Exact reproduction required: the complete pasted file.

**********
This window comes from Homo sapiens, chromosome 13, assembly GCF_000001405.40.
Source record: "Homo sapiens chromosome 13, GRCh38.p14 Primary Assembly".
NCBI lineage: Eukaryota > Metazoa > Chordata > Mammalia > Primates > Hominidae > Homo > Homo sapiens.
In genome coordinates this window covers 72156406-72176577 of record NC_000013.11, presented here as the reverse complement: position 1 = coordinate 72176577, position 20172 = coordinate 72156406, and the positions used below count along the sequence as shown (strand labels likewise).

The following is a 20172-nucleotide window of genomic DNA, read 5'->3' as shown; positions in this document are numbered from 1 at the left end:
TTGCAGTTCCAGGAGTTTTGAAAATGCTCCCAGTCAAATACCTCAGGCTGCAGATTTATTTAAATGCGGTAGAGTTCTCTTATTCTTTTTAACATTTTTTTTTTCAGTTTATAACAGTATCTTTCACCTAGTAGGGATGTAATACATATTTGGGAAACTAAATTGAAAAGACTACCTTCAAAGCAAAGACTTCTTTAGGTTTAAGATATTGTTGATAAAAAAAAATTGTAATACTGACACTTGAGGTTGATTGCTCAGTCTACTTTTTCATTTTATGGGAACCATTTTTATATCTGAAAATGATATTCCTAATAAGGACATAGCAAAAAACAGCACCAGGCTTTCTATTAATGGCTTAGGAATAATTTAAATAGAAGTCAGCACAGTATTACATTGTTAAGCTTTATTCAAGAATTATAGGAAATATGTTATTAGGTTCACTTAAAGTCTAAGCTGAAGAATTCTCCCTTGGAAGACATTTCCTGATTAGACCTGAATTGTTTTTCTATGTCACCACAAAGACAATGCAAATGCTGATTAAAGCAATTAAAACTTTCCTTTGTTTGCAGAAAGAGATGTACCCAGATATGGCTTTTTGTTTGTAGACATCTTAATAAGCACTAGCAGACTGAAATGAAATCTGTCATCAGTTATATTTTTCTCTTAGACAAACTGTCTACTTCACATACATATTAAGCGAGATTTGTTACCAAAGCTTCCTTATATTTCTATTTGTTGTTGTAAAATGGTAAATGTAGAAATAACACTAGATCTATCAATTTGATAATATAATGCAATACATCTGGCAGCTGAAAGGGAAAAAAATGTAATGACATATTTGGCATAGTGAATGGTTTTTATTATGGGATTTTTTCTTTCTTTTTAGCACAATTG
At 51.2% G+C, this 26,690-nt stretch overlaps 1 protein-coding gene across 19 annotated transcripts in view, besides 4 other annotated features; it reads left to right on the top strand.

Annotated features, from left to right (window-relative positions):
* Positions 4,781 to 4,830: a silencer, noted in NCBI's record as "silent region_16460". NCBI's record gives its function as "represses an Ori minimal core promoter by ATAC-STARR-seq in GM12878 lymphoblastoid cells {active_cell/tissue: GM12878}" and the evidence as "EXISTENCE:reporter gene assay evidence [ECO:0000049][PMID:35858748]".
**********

This window comes from Homo sapiens, chromosome 13, assembly GCF_000001405.40.
Source record: "Homo sapiens chromosome 13, GRCh38.p14 Primary Assembly".
NCBI lineage: Eukaryota > Metazoa > Chordata > Mammalia > Primates > Hominidae > Homo > Homo sapiens.
In genome coordinates this window covers 72156406-72176577 of record NC_000013.11, presented here as the reverse complement: position 1 = coordinate 72176577, position 20172 = coordinate 72156406, and the positions used below count along the sequence as shown (strand labels likewise).

The following is a 20172-nucleotide window of genomic DNA, read 5'->3' as shown; positions in this document are numbered from 1 at the left end:
TTGCAGTTCCAGGAGTTTTGAAAATGCTCCCAGTCAAATACCTCAGGCTGCAGATTTATTTAAATGCGGTAGAGTTCTCTTATTCTTTTTAACATTTTTTTTTTCAGTTTATAACAGTATCTTTCACCTAGTAGGGATGTAATACATATTTGGGAAACTAAATTGAAAAGACTACCTTCAAAGCAAAGACTTCTTTAGGTTTAAGATATTGTTGATAAAAAAAAATTGTAATACTGACACTTGAGGTTGATTGCTCAGTCTACTTTTTCATTTTATGGGAACCATTTTTATATCTGAAAATGATATTCCTAATAAGGACATAGCAAAAAACAGCACCAGGCTTTCTATTAATGGCTTAGGAATAATTTAAATAGAAGTCAGCACAGTATTACATTGTTAAGCTTTATTCAAGAATTATAGGAAATATGTTATTAGGTTCACTTAAAGTCTAAGCTGAAGAATTCTCCCTTGGAAGACATTTCCTGATTAGACCTGAATTGTTTTTCTATGTCACCACAAAGACAATGCAAATGCTGATTAAAGCAATTAAAACTTTCCTTTGTTTGCAGAAAGAGATGTACCCAGATATGGCTTTTTGTTTGTAGACATCTTAATAAGCACTAGCAGACTGAAATGAAATCTGTCATCAGTTATATTTTTCTCTTAGACAAACTGTCTACTTCACATACATATTAAGCGAGATTTGTTACCAAAGCTTCCTTATATTTCTATTTGTTGTTGTAAAATGGTAAATGTAGAAATAACACTAGATCTATCAATTTGATAATATAATGCAATACATCTGGCAGCTGAAAGGGAAAAAAATGTAATGACATATTTGGCATAGTGAATGGTTTTTATTATGGGATTTTTTCTTTCTTTTTAGCACAATTG
At 51.2% G+C, this 26,690-nt stretch overlaps 1 protein-coding gene across 19 annotated transcripts in view, besides 4 other annotated features; it reads left to right on the top strand.

Annotated features, from left to right (window-relative positions):
* Positions 4,781 to 4,830: a silencer, noted in NCBI's record as "silent region_16460". NCBI's record gives its function as "represses an Ori minimal core promoter by ATAC-STARR-seq in GM12878 lymphoblastoid cells {active_cell/tissue: GM12878}" and the evidence as "EXISTENCE:reporter gene assay evidence [ECO:0000049][PMID:35858748]".